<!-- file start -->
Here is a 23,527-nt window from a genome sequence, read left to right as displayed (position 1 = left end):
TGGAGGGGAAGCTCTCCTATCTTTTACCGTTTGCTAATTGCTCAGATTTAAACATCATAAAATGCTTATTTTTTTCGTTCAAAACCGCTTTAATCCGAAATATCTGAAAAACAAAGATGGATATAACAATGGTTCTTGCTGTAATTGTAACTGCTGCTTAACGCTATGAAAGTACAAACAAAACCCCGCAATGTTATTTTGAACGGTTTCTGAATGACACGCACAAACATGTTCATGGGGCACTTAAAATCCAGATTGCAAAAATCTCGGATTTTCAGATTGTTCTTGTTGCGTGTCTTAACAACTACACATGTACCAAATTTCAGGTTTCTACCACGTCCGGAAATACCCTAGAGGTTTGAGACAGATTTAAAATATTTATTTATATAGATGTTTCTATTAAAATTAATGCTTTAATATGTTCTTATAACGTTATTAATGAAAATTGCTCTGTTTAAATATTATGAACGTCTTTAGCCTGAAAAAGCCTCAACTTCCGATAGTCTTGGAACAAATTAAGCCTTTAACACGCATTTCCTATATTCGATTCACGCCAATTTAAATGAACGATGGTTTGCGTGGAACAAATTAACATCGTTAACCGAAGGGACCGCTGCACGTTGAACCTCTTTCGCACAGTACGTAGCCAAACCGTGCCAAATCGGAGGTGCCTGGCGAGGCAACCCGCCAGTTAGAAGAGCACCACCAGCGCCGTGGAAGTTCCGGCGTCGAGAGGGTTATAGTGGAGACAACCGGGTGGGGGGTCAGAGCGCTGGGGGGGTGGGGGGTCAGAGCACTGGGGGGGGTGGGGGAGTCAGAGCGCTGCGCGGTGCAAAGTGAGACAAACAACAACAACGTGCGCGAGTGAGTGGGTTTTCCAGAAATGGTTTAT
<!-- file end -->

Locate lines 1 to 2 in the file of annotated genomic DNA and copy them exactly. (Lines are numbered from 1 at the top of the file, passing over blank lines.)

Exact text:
Here is a 23,527-nt window from a genome sequence, read left to right as displayed (position 1 = left end):
TGGAGGGGAAGCTCTCCTATCTTTTACCGTTTGCTAATTGCTCAGATTTAAACATCATAAAATGCTTATTTTTTTCGTTCAAAACCGCTTTAATCCGAAATATCTGAAAAACAAAGATGGATATAACAATGGTTCTTGCTGTAATTGTAACTGCTGCTTAACGCTATGAAAGTACAAACAAAACCCCGCAATGTTATTTTGAACGGTTTCTGAATGACACGCACAAACATGTTCATGGGGCACTTAAAATCCAGATTGCAAAAATCTCGGATTTTCAGATTGTTCTTGTTGCGTGTCTTAACAACTACACATGTACCAAATTTCAGGTTTCTACCACGTCCGGAAATACCCTAGAGGTTTGAGACAGATTTAAAATATTTATTTATATAGATGTTTCTATTAAAATTAATGCTTTAATATGTTCTTATAACGTTATTAATGAAAATTGCTCTGTTTAAATATTATGAACGTCTTTAGCCTGAAAAAGCCTCAACTTCCGATAGTCTTGGAACAAATTAAGCCTTTAACACGCATTTCCTATATTCGATTCACGCCAATTTAAATGAACGATGGTTTGCGTGGAACAAATTAACATCGTTAACCGAAGGGACCGCTGCACGTTGAACCTCTTTCGCACAGTACGTAGCCAAACCGTGCCAAATCGGAGGTGCCTGGCGAGGCAACCCGCCAGTTAGAAGAGCACCACCAGCGCCGTGGAAGTTCCGGCGTCGAGAGGGTTATAGTGGAGACAACCGGGTGGGGGGTCAGAGCGCTGGGGGGGTGGGGGGTCAGAGCACTGGGGGGGGTGGGGGAGTCAGAGCGCTGCGCGGTGCAAAGTGAGACAAACAACAACAACGTGCGCGAGTGAGTGGGTTTTCCAGAAATGGTTTAT